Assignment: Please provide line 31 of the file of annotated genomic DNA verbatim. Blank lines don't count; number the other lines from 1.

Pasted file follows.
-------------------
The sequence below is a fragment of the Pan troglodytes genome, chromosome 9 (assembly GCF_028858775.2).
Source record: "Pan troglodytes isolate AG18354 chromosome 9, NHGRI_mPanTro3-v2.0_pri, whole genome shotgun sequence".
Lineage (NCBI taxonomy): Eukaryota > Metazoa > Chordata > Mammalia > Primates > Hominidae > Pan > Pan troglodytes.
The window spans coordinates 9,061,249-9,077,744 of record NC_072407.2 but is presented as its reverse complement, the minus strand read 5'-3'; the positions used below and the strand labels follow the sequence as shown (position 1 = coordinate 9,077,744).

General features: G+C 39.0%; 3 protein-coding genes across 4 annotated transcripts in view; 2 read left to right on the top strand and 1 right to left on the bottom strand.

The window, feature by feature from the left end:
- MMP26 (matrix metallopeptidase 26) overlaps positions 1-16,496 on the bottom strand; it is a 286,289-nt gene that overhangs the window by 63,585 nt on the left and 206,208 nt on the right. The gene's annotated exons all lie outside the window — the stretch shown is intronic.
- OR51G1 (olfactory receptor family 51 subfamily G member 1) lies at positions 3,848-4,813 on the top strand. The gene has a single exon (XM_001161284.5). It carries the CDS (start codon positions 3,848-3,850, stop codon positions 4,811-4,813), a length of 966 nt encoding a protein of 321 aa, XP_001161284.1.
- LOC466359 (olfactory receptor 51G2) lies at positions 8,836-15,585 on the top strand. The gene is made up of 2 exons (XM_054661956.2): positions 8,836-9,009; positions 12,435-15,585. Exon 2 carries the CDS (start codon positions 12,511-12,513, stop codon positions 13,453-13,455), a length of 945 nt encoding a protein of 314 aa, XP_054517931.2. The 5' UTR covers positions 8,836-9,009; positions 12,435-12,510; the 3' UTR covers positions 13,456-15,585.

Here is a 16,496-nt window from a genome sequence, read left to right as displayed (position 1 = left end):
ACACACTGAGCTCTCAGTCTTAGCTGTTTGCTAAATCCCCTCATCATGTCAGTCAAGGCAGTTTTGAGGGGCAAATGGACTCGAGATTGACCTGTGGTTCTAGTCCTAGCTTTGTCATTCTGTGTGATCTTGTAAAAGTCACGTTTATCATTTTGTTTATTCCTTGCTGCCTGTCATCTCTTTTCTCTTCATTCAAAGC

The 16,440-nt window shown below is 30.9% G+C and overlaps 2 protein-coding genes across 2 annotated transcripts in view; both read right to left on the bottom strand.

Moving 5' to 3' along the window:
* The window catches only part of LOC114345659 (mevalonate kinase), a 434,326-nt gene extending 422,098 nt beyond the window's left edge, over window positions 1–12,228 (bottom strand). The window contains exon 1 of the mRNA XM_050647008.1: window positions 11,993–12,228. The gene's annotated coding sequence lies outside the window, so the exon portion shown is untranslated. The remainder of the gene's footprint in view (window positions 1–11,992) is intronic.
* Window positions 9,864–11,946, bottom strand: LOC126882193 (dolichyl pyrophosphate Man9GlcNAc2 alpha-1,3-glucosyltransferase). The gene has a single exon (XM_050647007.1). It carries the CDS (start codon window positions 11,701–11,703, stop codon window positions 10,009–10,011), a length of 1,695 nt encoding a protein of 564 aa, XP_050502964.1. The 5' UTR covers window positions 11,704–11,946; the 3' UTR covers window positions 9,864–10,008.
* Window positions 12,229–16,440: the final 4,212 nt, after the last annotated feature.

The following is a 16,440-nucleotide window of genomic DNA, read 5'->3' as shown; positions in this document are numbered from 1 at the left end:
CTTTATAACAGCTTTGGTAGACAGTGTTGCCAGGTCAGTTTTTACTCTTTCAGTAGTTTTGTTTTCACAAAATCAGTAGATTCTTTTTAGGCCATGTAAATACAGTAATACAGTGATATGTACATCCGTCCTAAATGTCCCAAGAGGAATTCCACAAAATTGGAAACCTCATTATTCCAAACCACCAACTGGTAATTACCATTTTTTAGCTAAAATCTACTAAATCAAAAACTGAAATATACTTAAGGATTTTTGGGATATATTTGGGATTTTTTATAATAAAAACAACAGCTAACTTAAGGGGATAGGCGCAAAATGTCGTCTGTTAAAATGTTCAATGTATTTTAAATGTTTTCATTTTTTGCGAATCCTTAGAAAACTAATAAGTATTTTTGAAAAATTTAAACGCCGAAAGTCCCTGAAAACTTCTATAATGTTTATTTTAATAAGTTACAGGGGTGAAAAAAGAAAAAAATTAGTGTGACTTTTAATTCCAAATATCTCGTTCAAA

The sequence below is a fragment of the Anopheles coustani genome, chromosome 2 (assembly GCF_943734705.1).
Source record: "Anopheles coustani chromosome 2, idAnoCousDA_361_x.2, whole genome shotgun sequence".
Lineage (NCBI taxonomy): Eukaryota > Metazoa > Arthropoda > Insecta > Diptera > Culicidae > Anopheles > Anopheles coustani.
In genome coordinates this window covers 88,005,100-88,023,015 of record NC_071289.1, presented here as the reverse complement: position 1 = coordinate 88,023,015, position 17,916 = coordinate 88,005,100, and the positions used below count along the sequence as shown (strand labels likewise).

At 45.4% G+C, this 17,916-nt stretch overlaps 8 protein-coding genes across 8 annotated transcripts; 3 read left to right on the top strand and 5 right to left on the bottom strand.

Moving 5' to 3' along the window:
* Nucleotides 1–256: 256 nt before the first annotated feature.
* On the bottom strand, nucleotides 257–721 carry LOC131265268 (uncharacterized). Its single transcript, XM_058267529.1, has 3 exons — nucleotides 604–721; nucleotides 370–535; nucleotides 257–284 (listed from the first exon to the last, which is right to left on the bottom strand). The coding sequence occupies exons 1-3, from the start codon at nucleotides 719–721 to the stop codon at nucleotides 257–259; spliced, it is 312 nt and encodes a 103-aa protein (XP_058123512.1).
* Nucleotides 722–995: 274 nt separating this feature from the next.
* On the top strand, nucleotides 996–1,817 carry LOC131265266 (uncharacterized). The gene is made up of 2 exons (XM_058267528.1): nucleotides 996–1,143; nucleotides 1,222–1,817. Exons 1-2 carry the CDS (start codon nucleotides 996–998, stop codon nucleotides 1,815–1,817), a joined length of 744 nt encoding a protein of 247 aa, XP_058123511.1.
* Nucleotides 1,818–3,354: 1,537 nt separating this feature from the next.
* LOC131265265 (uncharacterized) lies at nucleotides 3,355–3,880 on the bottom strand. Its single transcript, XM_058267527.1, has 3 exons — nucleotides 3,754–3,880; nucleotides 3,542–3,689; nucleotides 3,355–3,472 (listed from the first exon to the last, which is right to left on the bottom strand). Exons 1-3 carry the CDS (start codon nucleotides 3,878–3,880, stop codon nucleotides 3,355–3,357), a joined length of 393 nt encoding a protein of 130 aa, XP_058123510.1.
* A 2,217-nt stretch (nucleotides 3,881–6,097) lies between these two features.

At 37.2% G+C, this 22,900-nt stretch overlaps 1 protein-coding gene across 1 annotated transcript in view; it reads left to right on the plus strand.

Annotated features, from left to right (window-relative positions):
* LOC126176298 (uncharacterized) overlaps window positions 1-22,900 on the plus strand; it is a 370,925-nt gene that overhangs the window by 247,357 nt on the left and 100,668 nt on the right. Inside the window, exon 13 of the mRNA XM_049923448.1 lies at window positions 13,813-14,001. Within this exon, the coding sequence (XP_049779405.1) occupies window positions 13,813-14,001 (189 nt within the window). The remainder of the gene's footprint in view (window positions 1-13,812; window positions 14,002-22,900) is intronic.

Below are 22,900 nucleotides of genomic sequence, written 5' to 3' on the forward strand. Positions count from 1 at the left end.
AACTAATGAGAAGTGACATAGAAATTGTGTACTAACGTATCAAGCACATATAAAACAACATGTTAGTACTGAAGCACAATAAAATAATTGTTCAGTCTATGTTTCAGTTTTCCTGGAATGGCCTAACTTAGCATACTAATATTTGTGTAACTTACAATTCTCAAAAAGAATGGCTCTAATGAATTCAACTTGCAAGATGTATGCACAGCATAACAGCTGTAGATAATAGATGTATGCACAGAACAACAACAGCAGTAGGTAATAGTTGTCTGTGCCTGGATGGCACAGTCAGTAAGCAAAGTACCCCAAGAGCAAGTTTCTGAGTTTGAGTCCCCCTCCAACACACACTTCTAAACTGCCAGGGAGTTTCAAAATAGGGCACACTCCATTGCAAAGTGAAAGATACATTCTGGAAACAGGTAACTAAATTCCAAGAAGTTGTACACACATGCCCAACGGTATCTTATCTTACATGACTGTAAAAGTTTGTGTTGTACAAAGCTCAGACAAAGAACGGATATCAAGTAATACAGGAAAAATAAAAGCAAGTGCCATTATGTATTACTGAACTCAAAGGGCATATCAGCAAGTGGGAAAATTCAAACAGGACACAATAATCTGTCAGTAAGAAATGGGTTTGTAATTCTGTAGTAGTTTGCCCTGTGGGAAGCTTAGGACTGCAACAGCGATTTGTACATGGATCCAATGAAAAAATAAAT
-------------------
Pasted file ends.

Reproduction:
* A 2,217-nt stretch (nucleotides 3,881–6,097) lies between these two features.